One of my first reviews for The Journal of Light Construction, in 2004, was of the Max PowerLite HN90 coil framing nailer and AKHL 1050E PowerLite compressor (now discontinued). The basic premise of this system is that the compressor stores air at 500psi, which allows for smaller, more-powerful nail guns (including guns that can shoot into concrete and steel, eliminating the need for powder-actuated tools). At the time, I had to pass because we had a large crew that ran four nailers continuously on a wheelbarrow compressor. The high-pressure Max compressor couldn’t possibly keep up with our pace, and the system was expensive--the compressor was $1,200 and each coil framing nailer was about $650.
In 2008, our crew dropped down to just two guys and we had too much income that year, so for tax purposes we decided to buy into the system, with one compressor and two framing coil nailers that can also shoot siding nails.
Benefits to a high-pressure system. The major benefit to a high-pressure system is the lighter weight of the guns. We have run coil nailers for 15 years and love them. We find that it is easier to clear jams, and there's less reloading time due to the higher capacity. The downside, of course, is that more nails means more weight. The high-pressure guns are smaller and lighter to begin with.
Cons of the high-pressure system. The downside is that everything is expensive. The hoses cost more and need to be professionally repaired, due to the high pressure. The compressor is slow but quiet. It will keep up with two guys, but not if we are nailing off sheathing for shear, which means a tighter nailing pattern.
Enter a new, larger-capacity compressor. Max now has compressors available: the AKHL1260E and the new AKHL1260EX, which I'm reviewing here. The AKHL1260EX is basically identical to the 1260E that has been around for quite awhile, but it has a 5.7-gallon capacity versus 2.3 gallons for the 1260E. The compressors both feature two high-pressure and two regular-pressure outputs. We run one regular pressure for a Hitachi positive placement nailer and the two high pressure for the HN90 coil framers we love so much.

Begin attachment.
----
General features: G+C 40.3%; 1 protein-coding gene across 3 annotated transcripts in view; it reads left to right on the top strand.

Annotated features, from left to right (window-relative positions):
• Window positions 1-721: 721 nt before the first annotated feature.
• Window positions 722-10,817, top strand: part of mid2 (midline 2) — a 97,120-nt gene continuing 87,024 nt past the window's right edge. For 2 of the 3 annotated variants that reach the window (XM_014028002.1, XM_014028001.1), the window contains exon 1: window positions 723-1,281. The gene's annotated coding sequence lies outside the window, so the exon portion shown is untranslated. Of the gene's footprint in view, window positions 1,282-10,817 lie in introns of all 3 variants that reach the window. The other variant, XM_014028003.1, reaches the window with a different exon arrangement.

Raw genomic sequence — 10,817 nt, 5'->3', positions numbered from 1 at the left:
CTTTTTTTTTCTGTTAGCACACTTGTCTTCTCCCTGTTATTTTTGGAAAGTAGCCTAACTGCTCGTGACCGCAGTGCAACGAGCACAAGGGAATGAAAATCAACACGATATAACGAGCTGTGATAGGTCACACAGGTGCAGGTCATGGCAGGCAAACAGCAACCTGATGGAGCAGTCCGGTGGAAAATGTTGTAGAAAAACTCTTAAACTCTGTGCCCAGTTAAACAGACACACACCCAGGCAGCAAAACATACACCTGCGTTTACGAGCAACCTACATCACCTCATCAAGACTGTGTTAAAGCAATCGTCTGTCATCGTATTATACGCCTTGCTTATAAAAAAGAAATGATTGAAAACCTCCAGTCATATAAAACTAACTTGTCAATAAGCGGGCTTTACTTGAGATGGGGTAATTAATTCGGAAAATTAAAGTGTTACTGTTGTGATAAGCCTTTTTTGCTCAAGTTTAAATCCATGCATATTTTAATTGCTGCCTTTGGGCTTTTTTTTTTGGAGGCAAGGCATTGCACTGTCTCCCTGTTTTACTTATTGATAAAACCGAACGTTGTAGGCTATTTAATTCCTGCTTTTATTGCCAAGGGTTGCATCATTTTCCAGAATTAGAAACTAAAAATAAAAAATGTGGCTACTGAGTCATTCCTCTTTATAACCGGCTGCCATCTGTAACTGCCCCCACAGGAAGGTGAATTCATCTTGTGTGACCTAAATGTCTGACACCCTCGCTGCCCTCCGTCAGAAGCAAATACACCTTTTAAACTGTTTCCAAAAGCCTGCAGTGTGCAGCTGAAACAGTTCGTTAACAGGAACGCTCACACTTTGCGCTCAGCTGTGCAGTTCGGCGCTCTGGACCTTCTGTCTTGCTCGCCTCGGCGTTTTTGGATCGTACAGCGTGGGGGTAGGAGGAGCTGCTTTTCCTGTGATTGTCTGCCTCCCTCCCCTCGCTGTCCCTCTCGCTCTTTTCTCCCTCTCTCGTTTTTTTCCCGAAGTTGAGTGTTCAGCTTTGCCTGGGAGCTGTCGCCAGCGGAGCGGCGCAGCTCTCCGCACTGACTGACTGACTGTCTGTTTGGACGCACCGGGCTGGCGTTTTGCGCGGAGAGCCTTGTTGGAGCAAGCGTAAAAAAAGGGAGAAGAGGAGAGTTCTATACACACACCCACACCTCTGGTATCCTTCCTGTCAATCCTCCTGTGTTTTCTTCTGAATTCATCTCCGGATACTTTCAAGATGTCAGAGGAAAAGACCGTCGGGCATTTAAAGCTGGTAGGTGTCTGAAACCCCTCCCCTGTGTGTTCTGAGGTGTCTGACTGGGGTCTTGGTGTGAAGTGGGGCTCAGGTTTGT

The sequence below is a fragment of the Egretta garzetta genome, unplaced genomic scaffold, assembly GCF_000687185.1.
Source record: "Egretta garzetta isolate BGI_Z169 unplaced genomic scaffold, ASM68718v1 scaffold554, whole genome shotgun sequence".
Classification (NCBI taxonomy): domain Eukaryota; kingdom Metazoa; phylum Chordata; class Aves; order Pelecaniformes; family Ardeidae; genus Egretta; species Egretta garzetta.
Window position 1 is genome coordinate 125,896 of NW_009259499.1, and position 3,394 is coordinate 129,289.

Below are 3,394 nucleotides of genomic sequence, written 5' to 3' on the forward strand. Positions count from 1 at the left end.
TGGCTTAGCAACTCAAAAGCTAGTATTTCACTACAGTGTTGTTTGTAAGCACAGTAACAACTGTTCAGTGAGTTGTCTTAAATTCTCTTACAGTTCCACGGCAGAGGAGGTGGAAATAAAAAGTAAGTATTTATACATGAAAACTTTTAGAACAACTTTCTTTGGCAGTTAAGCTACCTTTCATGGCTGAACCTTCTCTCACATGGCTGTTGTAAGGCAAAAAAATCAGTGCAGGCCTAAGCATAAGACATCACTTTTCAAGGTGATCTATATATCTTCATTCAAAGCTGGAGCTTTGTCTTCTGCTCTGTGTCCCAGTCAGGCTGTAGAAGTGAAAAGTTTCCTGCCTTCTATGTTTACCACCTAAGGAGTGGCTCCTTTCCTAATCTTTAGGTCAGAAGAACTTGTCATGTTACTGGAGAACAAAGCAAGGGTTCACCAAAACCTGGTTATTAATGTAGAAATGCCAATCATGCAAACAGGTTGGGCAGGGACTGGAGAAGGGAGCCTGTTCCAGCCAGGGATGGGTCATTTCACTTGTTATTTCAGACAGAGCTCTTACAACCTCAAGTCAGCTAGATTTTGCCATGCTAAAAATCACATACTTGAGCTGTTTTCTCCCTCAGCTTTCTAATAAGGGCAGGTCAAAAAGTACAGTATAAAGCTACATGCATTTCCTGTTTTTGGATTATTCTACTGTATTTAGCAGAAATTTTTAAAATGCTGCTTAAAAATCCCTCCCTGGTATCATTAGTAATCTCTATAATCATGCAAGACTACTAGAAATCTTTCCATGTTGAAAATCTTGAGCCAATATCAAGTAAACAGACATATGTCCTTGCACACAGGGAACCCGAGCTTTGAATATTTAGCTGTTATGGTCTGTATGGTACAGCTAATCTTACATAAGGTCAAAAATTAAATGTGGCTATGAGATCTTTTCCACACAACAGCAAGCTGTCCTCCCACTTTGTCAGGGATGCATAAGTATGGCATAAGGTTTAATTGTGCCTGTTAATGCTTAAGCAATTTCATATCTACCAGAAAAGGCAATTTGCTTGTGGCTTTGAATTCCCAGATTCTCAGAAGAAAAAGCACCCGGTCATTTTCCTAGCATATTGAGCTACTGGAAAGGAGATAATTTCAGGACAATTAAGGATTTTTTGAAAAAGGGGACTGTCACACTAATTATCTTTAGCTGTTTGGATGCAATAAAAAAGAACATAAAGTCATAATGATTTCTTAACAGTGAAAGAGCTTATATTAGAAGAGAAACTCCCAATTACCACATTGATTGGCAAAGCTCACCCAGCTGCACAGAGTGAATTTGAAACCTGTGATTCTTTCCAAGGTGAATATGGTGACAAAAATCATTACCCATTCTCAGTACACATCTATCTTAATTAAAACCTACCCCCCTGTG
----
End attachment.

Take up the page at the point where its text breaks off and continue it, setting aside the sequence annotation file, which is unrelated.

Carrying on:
At 50 pounds, the AKHL1260EX compressor is light. In addition, it is quiet, at 67.5db in regular mode and 66.4 in quiet mode (which runs the compressor at a lower speed). We leave the compressor in the Sprinter to keep it out of the weather, and we run the hoses from there. The AKHL1260EX has a brushless motor and an inverter circuit. The inverter will function down to 70 volts when we run it off 100-foot 10/3 extension cord, without tripping the breaker. It also works well in cold.
We’ve found that we only run out of air with this larger-capacity compressor when we are shear-nailing large walls. Our nailing schedule is often 6 inches on the edges and 6 inches in the field (because we are framing 24 inches o.c.). It takes nine minutes for the compressor to go from totally empty to full when we start it in the morning. Of note is that if we use a regular-pressure gun, we can work longer shear-nailing before we run out of air. I think that in part it is because we can let the tank pressure get down to 120 before we notice the lack of air, versus the high-pressure guns that won't drive nails well below about 230 psi.
The reason I don’t care about this issue is because it shows up on larger walls, like rake walls, and the guy framing (the other guy is cutting) has been bent over continuously for a few hours--so taking a break to let the compressor catch up is welcome, especially in the heat.
Should I buy? We bought into this system 10 years ago. The guns have been fabulously reliable and easy on the body. They are powerful and we can nail LVL together like we are nailing off sheathing. The compressor has also been reliable. We’ve run it off 200 feet of extension cord and a generator, and it is a champ.
One of the reasons we bought in was to lower the wear-and-tear on our bodies. We view lighter tools as a contribution toward longevity. We want to keep building houses and keep the framing in-house for as long as possible.
The downside, again, is cost. I would say that it is about double what a regular-pressure system would cost. It is harder to get the gear worked on as well. For a two- to three-man framing/siding crew, we feel it is worth the investment. For larger crews, though, it isn’t the best option. When we were a five-man crew, we needed to run a wheelbarrow compressor to keep up.